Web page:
So What Can You Actually Do With Multiple Exposure Shooting?

The following two tabs change content below.
Avatar of jasonrow
Jason Row is a British born travel photographer now living in Ukraine. You can follow him on The Odessa Files. He also maintains a blog chronicling his exploits as an Expat in the former Soviet Union.

Digital cameras have given us the freedom to make as many images as we want. Photographic software has given us the ability, not only to manipulate those images but also to combine them. For most kinds of multiple image shots you are going to need a good, sturdy tripod positioned on solid ground and if possible use a remote control to eliminate any movement. In this short article we are going to take a look at some examples of what you can achieve shooting multiple exposures. If your camera has a multiple exposure mode, most of these techniques can be done in camera but you will need to calculate exposure carefully. Working in post production will provide more reliable results. In later articles we will give you tutorials demonstrating how to do each one.

HDR – HDR stands for High Dynamic Range as is perhaps the most commonly used of all multi image shooting. The idea is to combine images taken at different exposures around the metered exposure and combine them in software to create an image that has a wider tonal range than a single shot. The results can range from the sublime to the ridiculous but done well, HDR can lead to very striking and creative images. HDR shots are usually a combination of three to five images bracketed at half to one stop differences around the metered exposure. There is a range of dedicated software products to combine the images and also recent versions of Photoshop have the ability built in.

 

G to the G - in HDR
HDR can range from the sublime to the ridiculous – by Jasen Miller, on Flickr

Focus Stacking – Focus stacking uses identically exposed images with the lens focused on different points in the image to create a much deeper depth of field. This is particularly useful for landscape and macro photographers who want a deep depth of field but do not want to go beyond the diffraction limits of their lens/camera. To create a focus stack take three to four images with the focus set to the closest point you want in focus, a couple in the mid focus areas and one at the outer point. The resultant images can then be combined using Photoshop’s Auto Blend tool. You may need to crop into the image a little to remove any blurring at the edges.

focus stacking test
An example of focus stacking – by vistic, on Flickr

Classic Multiple Exposure – This is often used to show the same person in a number of different positions in the frame. Originally used in film photography, digital has allowed this technique to be expanded greatly and produced much more easily. The idea is, with the camera locked off on a tripod, to take several shots with exactly the same exposure, moving only the subject into different locations within the image. The resultant shots are then combined in post production. Perhaps the most common use of this technique is in sports photography to show the athlete in various stages of action.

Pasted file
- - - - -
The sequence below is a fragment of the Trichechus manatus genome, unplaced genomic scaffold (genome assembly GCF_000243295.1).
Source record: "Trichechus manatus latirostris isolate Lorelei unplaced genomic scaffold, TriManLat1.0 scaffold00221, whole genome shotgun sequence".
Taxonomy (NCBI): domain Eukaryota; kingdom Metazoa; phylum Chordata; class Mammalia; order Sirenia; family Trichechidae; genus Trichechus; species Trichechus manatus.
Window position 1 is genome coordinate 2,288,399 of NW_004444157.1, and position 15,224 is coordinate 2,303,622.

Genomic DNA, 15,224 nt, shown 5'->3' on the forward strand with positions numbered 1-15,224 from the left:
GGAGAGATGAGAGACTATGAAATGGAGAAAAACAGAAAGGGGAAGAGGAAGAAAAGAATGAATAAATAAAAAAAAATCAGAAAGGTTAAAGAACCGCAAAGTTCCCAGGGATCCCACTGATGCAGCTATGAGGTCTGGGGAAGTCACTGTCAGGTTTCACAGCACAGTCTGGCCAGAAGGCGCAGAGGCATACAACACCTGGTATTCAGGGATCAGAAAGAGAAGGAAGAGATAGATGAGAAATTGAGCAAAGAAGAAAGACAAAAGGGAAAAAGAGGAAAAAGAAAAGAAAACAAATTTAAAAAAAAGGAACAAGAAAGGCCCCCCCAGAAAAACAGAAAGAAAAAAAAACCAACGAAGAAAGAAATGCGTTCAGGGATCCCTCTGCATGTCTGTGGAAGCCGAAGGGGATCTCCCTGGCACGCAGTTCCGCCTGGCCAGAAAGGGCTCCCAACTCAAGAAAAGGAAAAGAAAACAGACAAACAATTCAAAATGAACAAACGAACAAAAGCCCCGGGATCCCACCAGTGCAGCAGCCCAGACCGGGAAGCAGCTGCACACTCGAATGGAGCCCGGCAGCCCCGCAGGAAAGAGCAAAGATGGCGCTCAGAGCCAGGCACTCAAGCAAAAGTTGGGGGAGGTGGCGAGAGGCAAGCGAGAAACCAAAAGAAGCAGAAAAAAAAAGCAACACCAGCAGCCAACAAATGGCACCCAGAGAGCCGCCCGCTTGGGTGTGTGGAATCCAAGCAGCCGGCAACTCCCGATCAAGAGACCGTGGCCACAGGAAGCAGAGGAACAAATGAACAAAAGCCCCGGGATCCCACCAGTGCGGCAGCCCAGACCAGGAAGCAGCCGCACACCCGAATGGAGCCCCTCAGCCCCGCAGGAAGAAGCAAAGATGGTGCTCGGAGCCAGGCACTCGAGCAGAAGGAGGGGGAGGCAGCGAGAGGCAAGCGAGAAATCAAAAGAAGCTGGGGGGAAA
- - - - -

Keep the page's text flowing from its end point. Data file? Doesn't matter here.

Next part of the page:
Chida (JPN) v Cassara (ITA) multiple exposure DSC_2081
Typical use of multiple exposures – by Plashing Vole, on Flickr

Noise Reduction – There are times when, even with a tripod to hand and need to shoot a high ISO. In such cases there is a technique that can create useful images with lowered noise by combining several identically exposed images. The technique works because most noise in an image does not manifest itself in the same place in subsequent exposures allowing you to combine images to reduce noise. The two or more shots need to be identical in exposure and focus and once ready they can be combined using Photoshop’s stack script to create an image with noticeably less noise than a single shot photo.

 

Averaging
Image stacking to reduce noise – by 2create, on Flickr

 

Removing People – The same Photoshop stacking technique used to reduce noise can be used to help photographers with one of our greatest issues. People in shots. The idea is to take several images at different times over a short period. Unless there are people standing still during that period, the photo stacking will combine the shots and remove the people.

These are but a few of the many techniques available using multiple exposure to improve images. In future articles we will have a look in more detail at how to do some of those mentioned above.

Jason Row is a British born travel photographer now living in Ukraine. You can follow him on Facebook or visit his site, The Odessa Files. He also maintains a blog chronicling his exploits as an Expat in the former Soviet Union

3 thoughts on “So What Can You Actually Do With Multiple Exposure Shooting?

  1. Cay Justice

    Both my Nikon D200 and D700 DSLR’s have a multiple exposure feature that will allow up to 10 images in one frame. You set it up before taking any of the multiple exposure shots. It’s lots of fun and you can get very creative results. I really like having that feature available!

Leave a Reply

Your email address will not be published. Required fields are marked *

You may use these HTML tags and attributes: <a href="" title=""> <abbr title=""> <acronym title=""> <b> <blockquote cite=""> <cite> <code> <del datetime=""> <em> <i> <q cite=""> <strike> <strong>

Loading Facebook Comments ...